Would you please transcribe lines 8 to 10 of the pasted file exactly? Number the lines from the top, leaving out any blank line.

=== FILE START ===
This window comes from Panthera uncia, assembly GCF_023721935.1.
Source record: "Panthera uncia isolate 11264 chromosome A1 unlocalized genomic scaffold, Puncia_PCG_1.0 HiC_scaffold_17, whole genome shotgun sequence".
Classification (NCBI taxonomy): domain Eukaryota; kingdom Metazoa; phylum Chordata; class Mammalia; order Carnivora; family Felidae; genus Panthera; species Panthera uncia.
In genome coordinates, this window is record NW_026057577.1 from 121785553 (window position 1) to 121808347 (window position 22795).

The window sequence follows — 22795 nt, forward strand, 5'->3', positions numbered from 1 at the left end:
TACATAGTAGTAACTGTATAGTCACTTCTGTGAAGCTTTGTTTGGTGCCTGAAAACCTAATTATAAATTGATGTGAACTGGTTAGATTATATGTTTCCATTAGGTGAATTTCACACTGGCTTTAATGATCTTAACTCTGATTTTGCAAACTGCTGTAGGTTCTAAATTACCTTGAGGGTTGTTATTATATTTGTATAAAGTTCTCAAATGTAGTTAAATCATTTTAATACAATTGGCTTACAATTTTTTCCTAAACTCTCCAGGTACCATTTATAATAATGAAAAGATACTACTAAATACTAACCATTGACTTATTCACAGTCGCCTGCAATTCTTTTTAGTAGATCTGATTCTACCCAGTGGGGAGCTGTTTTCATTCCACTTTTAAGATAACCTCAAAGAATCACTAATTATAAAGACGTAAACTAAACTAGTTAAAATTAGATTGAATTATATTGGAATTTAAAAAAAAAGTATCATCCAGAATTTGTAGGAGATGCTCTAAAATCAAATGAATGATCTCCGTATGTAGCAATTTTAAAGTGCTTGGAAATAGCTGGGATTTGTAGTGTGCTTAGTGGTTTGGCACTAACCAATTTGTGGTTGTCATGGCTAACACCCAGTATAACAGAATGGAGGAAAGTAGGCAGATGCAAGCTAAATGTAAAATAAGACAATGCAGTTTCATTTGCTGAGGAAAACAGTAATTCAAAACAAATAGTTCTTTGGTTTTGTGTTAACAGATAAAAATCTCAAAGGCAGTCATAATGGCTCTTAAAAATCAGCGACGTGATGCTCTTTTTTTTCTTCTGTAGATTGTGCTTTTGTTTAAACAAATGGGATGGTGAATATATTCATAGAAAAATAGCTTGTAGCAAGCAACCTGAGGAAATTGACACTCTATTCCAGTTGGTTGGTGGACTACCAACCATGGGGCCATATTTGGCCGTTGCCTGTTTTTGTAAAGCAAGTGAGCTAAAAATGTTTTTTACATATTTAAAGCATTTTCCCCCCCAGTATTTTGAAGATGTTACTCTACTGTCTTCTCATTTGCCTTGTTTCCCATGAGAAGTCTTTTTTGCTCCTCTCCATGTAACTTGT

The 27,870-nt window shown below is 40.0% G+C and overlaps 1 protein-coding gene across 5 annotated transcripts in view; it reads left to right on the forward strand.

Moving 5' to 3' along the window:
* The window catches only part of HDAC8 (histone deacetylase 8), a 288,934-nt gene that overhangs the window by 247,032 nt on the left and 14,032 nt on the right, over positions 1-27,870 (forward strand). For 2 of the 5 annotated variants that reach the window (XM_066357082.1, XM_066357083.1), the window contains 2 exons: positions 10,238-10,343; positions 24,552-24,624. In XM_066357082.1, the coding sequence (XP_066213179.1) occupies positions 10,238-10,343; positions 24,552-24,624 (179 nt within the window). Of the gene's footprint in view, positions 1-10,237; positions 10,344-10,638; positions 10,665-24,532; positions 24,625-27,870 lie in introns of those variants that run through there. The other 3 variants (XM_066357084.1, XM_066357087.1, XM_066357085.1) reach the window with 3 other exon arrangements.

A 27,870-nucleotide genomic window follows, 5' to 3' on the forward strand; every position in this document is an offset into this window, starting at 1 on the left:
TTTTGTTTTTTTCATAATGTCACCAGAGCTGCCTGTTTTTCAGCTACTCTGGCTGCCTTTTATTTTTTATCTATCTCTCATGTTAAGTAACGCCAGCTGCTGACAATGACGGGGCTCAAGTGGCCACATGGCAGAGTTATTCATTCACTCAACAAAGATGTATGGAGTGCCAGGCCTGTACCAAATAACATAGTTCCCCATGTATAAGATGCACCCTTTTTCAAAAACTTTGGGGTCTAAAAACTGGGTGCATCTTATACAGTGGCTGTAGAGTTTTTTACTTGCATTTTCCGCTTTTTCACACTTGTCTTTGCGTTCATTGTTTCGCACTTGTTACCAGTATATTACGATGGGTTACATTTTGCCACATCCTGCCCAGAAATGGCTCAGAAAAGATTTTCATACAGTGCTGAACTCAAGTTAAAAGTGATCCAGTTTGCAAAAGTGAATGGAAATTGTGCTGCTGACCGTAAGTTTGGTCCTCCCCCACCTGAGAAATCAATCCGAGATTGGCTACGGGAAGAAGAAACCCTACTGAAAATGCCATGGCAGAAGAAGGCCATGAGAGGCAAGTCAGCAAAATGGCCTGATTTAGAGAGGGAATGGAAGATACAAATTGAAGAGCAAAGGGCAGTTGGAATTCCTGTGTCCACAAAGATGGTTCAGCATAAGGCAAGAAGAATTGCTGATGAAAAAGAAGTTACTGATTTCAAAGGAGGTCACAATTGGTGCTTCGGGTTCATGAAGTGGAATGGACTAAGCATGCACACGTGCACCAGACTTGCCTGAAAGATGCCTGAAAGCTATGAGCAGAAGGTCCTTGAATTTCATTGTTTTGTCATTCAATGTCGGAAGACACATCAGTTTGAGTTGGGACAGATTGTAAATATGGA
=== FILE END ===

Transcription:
Moving 5' to 3' along the window:
* The window catches only part of HDAC8 (histone deacetylase 8), a 288,934-nt gene that overhangs the window by 247,032 nt on the left and 14,032 nt on the right, over positions 1-27,870 (forward strand). For 2 of the 5 annotated variants that reach the window (XM_066357082.1, XM_066357083.1), the window contains 2 exons: positions 10,238-10,343; positions 24,552-24,624. In XM_066357082.1, the coding sequence (XP_066213179.1) occupies positions 10,238-10,343; positions 24,552-24,624 (179 nt within the window). Of the gene's footprint in view, positions 1-10,237; positions 10,344-10,638; positions 10,665-24,532; positions 24,625-27,870 lie in introns of those variants that run through there. The other 3 variants (XM_066357084.1, XM_066357087.1, XM_066357085.1) reach the window with 3 other exon arrangements.

A 27,870-nucleotide genomic window follows, 5' to 3' on the forward strand; every position in this document is an offset into this window, starting at 1 on the left: